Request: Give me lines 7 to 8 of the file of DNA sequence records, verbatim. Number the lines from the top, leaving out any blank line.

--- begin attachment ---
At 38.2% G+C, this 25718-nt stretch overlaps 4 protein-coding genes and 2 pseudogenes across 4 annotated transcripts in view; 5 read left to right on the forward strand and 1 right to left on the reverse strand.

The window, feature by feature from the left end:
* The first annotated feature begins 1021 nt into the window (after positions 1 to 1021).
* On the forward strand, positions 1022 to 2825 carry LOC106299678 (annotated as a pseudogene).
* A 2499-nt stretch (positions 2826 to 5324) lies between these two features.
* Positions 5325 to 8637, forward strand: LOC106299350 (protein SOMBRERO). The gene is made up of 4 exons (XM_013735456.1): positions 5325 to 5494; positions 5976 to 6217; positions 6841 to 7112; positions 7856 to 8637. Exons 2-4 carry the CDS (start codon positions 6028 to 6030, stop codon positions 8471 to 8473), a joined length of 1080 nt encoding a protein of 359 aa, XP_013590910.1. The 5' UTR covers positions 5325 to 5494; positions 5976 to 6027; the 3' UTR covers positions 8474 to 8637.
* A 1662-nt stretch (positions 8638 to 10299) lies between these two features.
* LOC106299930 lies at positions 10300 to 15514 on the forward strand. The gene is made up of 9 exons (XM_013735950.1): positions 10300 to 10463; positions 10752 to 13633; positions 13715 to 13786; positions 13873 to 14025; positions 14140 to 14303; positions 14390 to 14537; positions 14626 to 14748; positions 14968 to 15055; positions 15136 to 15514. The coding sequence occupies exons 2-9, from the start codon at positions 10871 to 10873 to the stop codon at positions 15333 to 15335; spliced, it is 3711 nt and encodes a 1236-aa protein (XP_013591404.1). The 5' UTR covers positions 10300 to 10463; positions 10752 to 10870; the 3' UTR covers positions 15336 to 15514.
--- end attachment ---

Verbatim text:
* A 1662-nt stretch (positions 8638 to 10299) lies between these two features.
* LOC106299930 lies at positions 10300 to 15514 on the forward strand. The gene is made up of 9 exons (XM_013735950.1): positions 10300 to 10463; positions 10752 to 13633; positions 13715 to 13786; positions 13873 to 14025; positions 14140 to 14303; positions 14390 to 14537; positions 14626 to 14748; positions 14968 to 15055; positions 15136 to 15514. The coding sequence occupies exons 2-9, from the start codon at positions 10871 to 10873 to the stop codon at positions 15333 to 15335; spliced, it is 3711 nt and encodes a 1236-aa protein (XP_013591404.1). The 5' UTR covers positions 10300 to 10463; positions 10752 to 10870; the 3' UTR covers positions 15336 to 15514.